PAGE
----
Q. While playing in his stroke-play club championship, Jeff plays his third stroke and the ball comes to rest two inches short of the hole. In disgust, he knocks the ball away from the hole (to Point X) with his putter. Jeff is unsure what to do and plays the ball from Point X and then, using one more stroke, holes out. What is Jeff's score for the hole?
A. Knocking the ball away from the hole was not a stroke (Decision 18-2a/23); rather, Jeff incurred a one-stroke penalty under Rule 18-2a and was required to replace the ball on the spot from which it was moved (two inches from the hole). By failing to do so (i.e., by instead playing from Point X), Jeff instead incurred the general penalty, two strokes, under Rule 18-2. Jeff's score for the hole is 7 (5 strokes made plus 2 penalty strokes).
Q. Bernie hits his tee shot into the rough. After a brief search he locates a ball but he is unable to recognize it as his own. Crouching down, Bernie rolls the ball over slightly so that he can see his identifying mark. Has Bernie proceeded correctly?
A. No. Rule 12-2 permits a player to lift a ball if lifting it would allow him to identify the ball; however, a player doing so must follow the procedure specified in that Rule: he must first announce his intention to lift the ball to his marker or fellow-competitor (in stroke play) or his opponent (in match play) and allow this person to observe the lifting and replacement of the ball; he must mark the position of the ball; and he must only clean the ball to the extent necessary to identify the ball. By failing to follow the procedure in Rule 12-2, Bernie has incurred a one-stroke penalty.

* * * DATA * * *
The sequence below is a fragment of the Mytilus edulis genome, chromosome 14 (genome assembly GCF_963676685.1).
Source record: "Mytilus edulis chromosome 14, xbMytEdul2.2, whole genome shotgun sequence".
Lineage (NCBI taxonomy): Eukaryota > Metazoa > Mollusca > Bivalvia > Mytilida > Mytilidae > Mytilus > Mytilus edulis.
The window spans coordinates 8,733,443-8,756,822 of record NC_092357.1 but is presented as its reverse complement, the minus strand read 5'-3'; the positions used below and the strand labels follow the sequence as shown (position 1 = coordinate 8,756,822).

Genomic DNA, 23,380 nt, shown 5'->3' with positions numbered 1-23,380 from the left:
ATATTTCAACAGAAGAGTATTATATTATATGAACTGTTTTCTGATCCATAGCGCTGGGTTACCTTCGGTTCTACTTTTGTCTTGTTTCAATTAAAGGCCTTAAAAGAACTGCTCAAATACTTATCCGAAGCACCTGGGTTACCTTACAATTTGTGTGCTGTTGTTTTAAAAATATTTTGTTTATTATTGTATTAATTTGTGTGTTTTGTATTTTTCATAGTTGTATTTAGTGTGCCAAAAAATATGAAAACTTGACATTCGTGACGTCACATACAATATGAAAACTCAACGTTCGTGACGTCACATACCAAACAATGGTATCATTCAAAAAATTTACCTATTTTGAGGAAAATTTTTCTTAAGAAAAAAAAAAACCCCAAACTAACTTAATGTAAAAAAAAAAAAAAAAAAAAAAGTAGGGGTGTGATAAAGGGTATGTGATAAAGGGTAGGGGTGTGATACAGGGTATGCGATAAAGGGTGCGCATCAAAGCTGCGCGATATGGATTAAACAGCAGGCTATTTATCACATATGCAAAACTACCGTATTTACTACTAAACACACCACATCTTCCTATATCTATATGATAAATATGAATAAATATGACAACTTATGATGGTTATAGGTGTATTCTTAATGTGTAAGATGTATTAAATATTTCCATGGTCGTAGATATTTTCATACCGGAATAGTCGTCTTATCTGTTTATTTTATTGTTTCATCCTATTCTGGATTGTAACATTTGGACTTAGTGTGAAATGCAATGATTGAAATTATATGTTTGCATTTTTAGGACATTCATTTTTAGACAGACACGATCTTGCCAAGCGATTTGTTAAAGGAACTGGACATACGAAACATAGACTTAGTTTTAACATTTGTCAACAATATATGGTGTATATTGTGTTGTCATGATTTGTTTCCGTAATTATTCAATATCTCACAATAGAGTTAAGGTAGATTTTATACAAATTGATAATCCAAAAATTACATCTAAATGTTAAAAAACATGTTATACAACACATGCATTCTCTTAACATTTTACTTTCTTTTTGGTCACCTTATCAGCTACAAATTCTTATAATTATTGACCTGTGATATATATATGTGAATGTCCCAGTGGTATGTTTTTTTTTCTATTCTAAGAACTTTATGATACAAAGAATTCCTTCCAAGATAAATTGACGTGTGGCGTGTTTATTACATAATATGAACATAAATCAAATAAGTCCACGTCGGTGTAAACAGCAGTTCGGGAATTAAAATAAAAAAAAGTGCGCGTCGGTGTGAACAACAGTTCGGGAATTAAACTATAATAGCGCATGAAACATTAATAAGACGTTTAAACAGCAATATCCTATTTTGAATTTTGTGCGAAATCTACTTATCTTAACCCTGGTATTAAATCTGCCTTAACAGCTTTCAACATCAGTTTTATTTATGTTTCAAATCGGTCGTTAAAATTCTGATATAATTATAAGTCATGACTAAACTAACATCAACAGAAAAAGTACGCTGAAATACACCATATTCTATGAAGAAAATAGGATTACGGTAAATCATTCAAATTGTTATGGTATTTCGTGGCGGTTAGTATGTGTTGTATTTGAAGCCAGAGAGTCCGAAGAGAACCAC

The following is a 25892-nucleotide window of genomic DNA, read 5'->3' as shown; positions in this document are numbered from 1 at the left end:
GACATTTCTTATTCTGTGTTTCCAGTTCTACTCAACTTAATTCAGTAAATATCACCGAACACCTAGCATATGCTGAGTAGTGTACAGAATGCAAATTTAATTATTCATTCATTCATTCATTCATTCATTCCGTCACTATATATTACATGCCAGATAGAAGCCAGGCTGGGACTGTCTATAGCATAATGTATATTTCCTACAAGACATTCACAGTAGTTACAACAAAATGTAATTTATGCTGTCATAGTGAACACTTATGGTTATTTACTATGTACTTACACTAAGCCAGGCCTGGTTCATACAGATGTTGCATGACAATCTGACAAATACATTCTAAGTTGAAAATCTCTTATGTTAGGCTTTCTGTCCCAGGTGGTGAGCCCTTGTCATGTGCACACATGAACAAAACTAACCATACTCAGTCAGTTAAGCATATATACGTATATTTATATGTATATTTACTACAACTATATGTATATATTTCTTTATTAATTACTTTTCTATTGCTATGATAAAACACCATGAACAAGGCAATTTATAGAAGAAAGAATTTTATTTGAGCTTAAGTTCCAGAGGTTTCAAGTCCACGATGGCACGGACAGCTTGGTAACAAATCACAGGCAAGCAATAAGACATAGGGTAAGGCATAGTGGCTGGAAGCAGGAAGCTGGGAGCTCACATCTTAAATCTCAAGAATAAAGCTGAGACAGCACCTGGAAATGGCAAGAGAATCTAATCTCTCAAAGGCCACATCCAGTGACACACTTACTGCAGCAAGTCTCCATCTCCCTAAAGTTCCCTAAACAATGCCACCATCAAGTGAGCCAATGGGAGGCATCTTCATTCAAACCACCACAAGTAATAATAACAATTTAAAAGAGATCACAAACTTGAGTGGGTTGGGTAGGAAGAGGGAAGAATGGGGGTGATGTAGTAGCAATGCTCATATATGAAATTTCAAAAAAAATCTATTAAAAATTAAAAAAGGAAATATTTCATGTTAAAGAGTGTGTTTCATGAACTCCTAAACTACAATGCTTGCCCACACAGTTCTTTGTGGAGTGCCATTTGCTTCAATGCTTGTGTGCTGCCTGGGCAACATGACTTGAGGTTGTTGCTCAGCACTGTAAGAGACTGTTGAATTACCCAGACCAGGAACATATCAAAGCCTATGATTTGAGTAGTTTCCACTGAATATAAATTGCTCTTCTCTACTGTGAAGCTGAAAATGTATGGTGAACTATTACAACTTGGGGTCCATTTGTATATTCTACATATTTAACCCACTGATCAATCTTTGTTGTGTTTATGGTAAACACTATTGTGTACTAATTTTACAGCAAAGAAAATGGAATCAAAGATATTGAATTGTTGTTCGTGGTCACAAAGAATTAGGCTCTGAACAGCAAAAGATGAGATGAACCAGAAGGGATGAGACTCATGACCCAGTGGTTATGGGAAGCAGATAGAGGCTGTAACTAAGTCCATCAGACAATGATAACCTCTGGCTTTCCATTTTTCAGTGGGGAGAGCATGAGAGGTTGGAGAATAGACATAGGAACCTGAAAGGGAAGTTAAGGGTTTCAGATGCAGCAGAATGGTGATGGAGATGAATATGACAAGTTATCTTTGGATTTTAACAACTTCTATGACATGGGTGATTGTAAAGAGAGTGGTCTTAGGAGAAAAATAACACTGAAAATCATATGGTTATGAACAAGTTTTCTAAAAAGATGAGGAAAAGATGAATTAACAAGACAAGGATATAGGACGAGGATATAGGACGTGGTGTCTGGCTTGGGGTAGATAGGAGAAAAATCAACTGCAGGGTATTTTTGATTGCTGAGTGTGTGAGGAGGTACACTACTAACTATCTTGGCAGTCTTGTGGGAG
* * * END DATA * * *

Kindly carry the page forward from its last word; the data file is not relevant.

Q. Anna plays her stroke and sees that her ball is rolling towards a few loose twigs laying on the ground. Worried that the twigs will deflect her ball, she moves them. Has Anna breached a Rule?
A. Yes. Loose impediments such as these loose twigs may not be moved while a ball is in motion if doing so might influence the movement of the ball (Rule 23-1). Anna has incurred the loss of hole penalty in match play or a two-stroke penalty in stroke play. Anna would be wise to avoid moving anything other than equipment of a player (including her own equipment) or a removed, attended, or held-up flagstick (Rule 24-1) while her ball is in motion.